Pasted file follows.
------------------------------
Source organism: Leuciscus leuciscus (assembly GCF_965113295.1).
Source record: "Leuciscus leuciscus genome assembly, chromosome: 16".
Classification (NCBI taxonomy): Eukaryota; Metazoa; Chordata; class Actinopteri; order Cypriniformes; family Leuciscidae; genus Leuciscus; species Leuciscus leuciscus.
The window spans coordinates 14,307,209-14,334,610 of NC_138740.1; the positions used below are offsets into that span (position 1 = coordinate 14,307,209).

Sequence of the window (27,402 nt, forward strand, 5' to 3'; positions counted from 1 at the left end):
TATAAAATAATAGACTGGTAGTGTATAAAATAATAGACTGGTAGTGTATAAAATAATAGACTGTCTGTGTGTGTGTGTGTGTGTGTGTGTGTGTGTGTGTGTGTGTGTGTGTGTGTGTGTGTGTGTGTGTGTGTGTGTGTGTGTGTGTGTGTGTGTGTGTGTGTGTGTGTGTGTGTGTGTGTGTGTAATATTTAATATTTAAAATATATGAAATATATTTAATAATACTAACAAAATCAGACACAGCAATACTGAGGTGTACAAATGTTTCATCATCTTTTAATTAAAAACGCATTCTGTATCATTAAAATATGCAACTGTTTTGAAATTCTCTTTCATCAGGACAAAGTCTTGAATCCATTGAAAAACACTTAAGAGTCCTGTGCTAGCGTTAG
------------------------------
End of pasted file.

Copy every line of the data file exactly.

Source organism: Leuciscus leuciscus (assembly GCF_965113295.1).
Source record: "Leuciscus leuciscus genome assembly, chromosome: 16".
Classification (NCBI taxonomy): Eukaryota; Metazoa; Chordata; class Actinopteri; order Cypriniformes; family Leuciscidae; genus Leuciscus; species Leuciscus leuciscus.
The window spans coordinates 14,307,209-14,334,610 of NC_138740.1; the positions used below are offsets into that span (position 1 = coordinate 14,307,209).

Sequence of the window (27,402 nt, forward strand, 5' to 3'; positions counted from 1 at the left end):
TATAAAATAATAGACTGGTAGTGTATAAAATAATAGACTGGTAGTGTATAAAATAATAGACTGTCTGTGTGTGTGTGTGTGTGTGTGTGTGTGTGTGTGTGTGTGTGTGTGTGTGTGTGTGTGTGTGTGTGTGTGTGTGTGTGTGTGTGTGTGTGTGTGTGTGTGTGTGTGTGTGTGTGTGTGTGTAATATTTAATATTTAAAATATATGAAATATATTTAATAATACTAACAAAATCAGACACAGCAATACTGAGGTGTACAAATGTTTCATCATCTTTTAATTAAAAACGCATTCTGTATCATTAAAATATGCAACTGTTTTGAAATTCTCTTTCATCAGGACAAAGTCTTGAATCCATTGAAAAACACTTAAGAGTCCTGTGCTAGCGTTAG